Short Changes is a short story collection by Adrian Tchaikovsky, with an additional short story he wrote together with Keris McDonald.
Finished on: 18.7.2020
I was curious about Tchaikovsky’s writing, so when he offered this collection of previously published stories for free, I thought it would be a good chance to get an impression of his style and work to determine whether I wanted to get more into it. Having read the collection, I mostly enjoyed it, but nothing really blew me away enough to go out and buy his other writing straight away. But maybe at some point.
There is no book cover, but you can read more about each of the stories after the jump.
Tarrant uses his magic to work as his debt collector. He and his magical siblings have been getting by in a world that is increasingly unmagical. But when one of them is killed, they have to re-evaluate some things.
Family Business hints at an interesting world with interesting characters. I am pretty sure that there is enough material here to make for a good novel – so the glimpse we got was rather tantalizing. I quite liked Tarrant’s voice. A good start to the collection.
Steve has decides to take his dad home with him from the nursing home, despite the warnings from his sister who still remembers what it was like to grow up with him. But age gets to everyone.
Care was nice, but didn’t quite engage me as it should have. Maybe because I would probably react more like Steve’s sister than Steve. But it did have its moments.
Not a Cat Person
Stewart comes to the house of famous other George Bechter who recently died. He is supposed to finish Bechter’s last book, a book that was close to completion. But there is something else in the house with him.
Not a Cat Person features an intriguing creature that is somehow right in the middle between helpful and terrifying. The story was certainly very atmospheric.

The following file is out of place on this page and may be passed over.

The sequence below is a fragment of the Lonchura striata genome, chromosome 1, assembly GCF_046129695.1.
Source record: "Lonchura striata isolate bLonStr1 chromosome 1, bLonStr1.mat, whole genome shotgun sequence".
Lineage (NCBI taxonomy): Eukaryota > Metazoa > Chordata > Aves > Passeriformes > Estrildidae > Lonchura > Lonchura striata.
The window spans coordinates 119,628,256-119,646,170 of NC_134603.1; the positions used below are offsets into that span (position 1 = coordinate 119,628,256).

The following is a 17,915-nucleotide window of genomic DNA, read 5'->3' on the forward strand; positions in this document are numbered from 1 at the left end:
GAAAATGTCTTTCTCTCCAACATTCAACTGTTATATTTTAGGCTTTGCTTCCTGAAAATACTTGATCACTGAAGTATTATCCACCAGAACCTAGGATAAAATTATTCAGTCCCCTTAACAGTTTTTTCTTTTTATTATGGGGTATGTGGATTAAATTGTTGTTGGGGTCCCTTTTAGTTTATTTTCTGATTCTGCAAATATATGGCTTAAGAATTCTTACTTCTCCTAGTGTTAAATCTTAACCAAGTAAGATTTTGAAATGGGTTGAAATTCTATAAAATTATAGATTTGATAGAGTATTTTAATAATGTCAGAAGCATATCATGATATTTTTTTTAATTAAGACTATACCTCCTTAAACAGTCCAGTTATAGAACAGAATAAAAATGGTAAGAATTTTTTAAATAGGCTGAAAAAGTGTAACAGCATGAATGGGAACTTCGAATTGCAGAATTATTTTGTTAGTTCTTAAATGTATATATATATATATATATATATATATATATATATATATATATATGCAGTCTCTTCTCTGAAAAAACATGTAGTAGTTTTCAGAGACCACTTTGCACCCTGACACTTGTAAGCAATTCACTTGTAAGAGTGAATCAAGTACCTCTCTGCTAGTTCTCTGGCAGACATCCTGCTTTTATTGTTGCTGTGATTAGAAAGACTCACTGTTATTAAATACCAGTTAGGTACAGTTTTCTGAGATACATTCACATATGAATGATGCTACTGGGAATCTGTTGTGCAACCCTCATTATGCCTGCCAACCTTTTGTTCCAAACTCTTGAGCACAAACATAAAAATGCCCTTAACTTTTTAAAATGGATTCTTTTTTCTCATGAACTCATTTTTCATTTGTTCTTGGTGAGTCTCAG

The alarm clock is worried that it isn’t going right and therefore won’t sound at the right time. How can it make sure?
Beep works with a cute idea and it runs just short enough so that this idea doesn’t run out of steam. It’s not a great short story, maybe, but it’s entertaining and fun.
People were struggling and so they prayed to the gods for help. They were answered by the God-Shark who offered to rule them. But do they want to be ruled by the God-Shark?
I found The God-Shark and its highly stylized writing style a little tiring and couldn’t really get into it, although here, too, were some n ice moments.
Reading Between the Lines – with Keris McDonald
Oliver receives a litter from his friend Jed who details his plans for an experimental journey to a mysterious place below. And it appears that the journey actually worked.
Reading Between the Lines has an interesting parallel world and it’s an epistolary short story. Both things should make me want to like it a lot, but I was constantly wondering about the possibility of letter delivery in the first place and the twist in the end was a little tired. Ultimately, it just didn’t work for me.
Summarizing: nice collection.